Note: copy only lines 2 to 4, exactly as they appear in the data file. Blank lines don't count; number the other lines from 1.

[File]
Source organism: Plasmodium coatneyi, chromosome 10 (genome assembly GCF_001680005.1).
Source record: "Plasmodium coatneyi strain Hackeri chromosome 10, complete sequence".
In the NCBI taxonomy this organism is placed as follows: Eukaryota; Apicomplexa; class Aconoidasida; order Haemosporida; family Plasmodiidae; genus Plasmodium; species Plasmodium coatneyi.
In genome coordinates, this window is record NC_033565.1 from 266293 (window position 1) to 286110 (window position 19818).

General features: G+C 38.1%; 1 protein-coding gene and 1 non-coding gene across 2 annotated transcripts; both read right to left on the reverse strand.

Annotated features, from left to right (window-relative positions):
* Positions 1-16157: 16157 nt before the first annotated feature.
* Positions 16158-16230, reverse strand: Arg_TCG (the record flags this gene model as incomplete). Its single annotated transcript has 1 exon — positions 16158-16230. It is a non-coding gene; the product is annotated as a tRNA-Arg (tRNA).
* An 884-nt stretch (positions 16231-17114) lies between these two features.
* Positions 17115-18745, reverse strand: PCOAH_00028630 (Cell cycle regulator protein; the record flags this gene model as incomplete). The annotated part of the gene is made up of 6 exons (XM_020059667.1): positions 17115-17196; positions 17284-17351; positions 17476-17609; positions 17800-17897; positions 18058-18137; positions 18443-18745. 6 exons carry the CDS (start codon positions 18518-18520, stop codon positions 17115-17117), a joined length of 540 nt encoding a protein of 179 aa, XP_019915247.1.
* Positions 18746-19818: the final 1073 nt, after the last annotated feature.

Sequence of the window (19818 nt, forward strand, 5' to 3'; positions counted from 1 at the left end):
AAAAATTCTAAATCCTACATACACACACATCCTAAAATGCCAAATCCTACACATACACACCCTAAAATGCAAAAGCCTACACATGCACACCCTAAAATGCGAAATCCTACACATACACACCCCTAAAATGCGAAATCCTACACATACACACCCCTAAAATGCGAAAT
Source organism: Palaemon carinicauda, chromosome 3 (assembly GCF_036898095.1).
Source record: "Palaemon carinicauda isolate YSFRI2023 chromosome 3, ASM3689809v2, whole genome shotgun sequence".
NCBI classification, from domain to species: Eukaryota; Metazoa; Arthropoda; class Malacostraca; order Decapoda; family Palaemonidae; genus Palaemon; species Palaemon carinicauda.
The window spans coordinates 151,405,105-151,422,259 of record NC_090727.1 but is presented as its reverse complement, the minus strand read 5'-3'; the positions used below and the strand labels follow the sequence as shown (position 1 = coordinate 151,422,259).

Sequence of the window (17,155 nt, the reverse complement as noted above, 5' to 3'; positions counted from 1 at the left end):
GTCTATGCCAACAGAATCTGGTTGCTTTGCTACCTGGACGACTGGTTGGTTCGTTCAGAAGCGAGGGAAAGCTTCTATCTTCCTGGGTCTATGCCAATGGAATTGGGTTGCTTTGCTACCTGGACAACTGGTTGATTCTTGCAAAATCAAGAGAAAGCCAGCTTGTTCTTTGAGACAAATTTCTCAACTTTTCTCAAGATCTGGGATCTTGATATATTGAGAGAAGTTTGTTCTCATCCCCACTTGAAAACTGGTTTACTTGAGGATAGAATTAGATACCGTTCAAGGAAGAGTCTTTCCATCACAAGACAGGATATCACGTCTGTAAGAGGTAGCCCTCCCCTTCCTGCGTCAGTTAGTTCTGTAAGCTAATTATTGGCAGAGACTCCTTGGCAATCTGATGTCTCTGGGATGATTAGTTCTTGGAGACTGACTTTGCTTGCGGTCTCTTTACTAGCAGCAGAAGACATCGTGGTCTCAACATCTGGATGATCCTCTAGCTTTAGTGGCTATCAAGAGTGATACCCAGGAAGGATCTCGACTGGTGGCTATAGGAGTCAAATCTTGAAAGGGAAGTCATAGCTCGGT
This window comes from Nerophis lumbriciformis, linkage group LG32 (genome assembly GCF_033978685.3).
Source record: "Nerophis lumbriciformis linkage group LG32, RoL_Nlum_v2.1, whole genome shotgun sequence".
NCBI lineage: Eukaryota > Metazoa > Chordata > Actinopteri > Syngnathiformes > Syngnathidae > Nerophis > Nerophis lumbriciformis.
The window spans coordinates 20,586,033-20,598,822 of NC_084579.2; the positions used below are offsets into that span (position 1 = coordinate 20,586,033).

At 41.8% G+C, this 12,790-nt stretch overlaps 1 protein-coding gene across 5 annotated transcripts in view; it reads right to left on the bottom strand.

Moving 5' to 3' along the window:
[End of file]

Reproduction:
Source record: "Plasmodium coatneyi strain Hackeri chromosome 10, complete sequence".
In the NCBI taxonomy this organism is placed as follows: Eukaryota; Apicomplexa; class Aconoidasida; order Haemosporida; family Plasmodiidae; genus Plasmodium; species Plasmodium coatneyi.
In genome coordinates, this window is record NC_033565.1 from 266293 (window position 1) to 286110 (window position 19818).